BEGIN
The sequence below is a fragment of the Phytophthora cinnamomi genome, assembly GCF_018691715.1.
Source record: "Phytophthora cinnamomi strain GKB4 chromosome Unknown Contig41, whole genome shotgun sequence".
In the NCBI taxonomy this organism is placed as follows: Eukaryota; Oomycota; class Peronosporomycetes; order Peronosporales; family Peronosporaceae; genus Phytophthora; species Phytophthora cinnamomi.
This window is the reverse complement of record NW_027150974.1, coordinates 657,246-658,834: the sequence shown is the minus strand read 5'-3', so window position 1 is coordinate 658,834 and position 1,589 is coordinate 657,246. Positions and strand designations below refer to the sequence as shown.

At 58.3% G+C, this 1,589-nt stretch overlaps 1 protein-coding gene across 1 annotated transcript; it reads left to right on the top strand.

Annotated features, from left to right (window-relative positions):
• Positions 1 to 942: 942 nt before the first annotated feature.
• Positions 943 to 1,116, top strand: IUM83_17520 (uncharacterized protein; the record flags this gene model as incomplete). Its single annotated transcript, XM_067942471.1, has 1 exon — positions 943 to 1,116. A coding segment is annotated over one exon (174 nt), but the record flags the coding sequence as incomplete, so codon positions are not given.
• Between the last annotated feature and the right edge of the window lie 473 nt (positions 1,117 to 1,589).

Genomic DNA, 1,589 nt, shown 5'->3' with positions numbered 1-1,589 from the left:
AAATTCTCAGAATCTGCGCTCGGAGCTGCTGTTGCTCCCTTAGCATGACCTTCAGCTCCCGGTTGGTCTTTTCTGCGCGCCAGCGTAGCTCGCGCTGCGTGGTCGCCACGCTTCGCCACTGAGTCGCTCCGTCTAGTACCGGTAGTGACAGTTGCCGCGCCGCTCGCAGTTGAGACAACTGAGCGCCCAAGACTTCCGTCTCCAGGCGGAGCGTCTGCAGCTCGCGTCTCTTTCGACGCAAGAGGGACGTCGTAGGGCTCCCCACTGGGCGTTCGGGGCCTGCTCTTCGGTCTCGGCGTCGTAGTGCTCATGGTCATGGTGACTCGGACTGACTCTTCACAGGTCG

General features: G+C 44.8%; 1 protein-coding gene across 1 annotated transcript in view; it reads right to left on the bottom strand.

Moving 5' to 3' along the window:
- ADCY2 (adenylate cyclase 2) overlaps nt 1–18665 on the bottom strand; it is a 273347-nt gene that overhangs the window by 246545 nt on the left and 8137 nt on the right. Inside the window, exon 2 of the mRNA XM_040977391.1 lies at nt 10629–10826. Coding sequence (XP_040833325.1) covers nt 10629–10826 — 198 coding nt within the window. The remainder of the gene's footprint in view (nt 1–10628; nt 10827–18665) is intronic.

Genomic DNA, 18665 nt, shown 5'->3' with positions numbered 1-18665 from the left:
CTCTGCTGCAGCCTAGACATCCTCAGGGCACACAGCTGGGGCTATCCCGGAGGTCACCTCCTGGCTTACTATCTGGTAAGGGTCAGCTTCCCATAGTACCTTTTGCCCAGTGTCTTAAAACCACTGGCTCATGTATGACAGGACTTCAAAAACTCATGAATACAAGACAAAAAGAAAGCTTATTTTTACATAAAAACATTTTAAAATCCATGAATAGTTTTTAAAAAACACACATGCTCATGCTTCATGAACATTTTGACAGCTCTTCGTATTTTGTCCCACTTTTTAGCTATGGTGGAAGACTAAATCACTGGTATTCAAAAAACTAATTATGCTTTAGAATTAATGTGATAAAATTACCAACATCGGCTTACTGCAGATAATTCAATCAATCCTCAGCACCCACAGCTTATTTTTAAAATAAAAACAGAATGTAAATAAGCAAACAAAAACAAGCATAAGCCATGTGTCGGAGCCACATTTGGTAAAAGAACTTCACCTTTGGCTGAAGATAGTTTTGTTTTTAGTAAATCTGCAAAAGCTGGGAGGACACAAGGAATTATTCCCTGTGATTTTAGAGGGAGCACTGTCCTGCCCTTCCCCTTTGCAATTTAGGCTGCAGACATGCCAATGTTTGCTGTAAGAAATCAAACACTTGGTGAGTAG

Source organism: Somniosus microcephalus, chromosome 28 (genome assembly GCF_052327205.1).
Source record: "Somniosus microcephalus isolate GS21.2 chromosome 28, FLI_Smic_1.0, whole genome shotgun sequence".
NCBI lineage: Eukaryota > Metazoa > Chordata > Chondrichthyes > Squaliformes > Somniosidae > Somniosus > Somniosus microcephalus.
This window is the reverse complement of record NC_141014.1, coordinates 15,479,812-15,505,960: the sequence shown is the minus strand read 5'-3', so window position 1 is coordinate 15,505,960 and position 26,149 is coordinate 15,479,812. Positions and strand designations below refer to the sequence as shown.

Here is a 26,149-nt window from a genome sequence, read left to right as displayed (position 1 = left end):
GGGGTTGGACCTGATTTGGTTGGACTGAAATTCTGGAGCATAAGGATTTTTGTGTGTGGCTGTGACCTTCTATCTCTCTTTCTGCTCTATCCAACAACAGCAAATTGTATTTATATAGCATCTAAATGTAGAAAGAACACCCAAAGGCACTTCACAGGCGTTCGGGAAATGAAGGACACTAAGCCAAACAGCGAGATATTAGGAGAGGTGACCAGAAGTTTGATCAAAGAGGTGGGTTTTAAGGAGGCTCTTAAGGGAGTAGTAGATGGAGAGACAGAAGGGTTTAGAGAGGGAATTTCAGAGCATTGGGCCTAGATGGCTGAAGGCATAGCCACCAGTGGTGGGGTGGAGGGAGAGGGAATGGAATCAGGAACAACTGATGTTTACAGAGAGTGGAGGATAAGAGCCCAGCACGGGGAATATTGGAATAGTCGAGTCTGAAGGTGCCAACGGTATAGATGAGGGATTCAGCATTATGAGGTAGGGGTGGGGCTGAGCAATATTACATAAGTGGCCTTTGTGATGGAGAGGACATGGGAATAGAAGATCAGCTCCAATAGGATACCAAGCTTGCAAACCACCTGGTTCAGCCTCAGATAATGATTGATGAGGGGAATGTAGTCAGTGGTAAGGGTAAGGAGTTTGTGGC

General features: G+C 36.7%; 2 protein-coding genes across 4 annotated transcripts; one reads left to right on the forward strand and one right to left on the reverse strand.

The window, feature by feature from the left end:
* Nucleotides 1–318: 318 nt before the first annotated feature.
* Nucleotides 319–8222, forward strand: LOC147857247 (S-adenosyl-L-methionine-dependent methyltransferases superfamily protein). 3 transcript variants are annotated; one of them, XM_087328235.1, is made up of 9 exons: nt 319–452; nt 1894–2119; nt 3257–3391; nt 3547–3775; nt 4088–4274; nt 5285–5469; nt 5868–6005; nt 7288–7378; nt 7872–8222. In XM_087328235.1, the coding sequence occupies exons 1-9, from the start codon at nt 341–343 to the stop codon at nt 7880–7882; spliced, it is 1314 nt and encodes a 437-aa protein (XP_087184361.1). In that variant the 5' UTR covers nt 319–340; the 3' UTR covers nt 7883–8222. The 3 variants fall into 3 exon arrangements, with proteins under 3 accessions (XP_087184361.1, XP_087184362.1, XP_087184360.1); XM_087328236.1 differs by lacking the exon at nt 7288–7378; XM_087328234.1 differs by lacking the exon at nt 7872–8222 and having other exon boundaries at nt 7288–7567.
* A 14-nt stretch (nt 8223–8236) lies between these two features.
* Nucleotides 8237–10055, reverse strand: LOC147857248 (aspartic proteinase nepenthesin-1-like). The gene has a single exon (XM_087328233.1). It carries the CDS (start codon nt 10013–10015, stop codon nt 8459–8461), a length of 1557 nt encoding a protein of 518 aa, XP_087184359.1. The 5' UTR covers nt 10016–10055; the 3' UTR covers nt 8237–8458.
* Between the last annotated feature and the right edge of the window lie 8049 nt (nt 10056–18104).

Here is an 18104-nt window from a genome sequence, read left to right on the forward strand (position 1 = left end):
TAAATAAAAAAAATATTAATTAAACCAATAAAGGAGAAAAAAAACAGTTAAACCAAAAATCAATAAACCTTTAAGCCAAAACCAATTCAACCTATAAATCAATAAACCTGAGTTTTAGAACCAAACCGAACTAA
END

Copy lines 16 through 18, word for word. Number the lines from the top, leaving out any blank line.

CTCTGCTGCAGCCTAGACATCCTCAGGGCACACAGCTGGGGCTATCCCGGAGGTCACCTCCTGGCTTACTATCTGGTAAGGGTCAGCTTCCCATAGTACCTTTTGCCCAGTGTCTTAAAACCACTGGCTCATGTATGACAGGACTTCAAAAACTCATGAATACAAGACAAAAAGAAAGCTTATTTTTACATAAAAACATTTTAAAATCCATGAATAGTTTTTAAAAAACACACATGCTCATGCTTCATGAACATTTTGACAGCTCTTCGTATTTTGTCCCACTTTTTAGCTATGGTGGAAGACTAAATCACTGGTATTCAAAAAACTAATTATGCTTTAGAATTAATGTGATAAAATTACCAACATCGGCTTACTGCAGATAATTCAATCAATCCTCAGCACCCACAGCTTATTTTTAAAATAAAAACAGAATGTAAATAAGCAAACAAAAACAAGCATAAGCCATGTGTCGGAGCCACATTTGGTAAAAGAACTTCACCTTTGGCTGAAGATAGTTTTGTTTTTAGTAAATCTGCAAAAGCTGGGAGGACACAAGGAATTATTCCCTGTGATTTTAGAGGGAGCACTGTCCTGCCCTTCCCCTTTGCAATTTAGGCTGCAGACATGCCAATGTTTGCTGTAAGAAATCAAACACTTGGTGAGTAG

Source organism: Somniosus microcephalus, chromosome 28 (genome assembly GCF_052327205.1).
Source record: "Somniosus microcephalus isolate GS21.2 chromosome 28, FLI_Smic_1.0, whole genome shotgun sequence".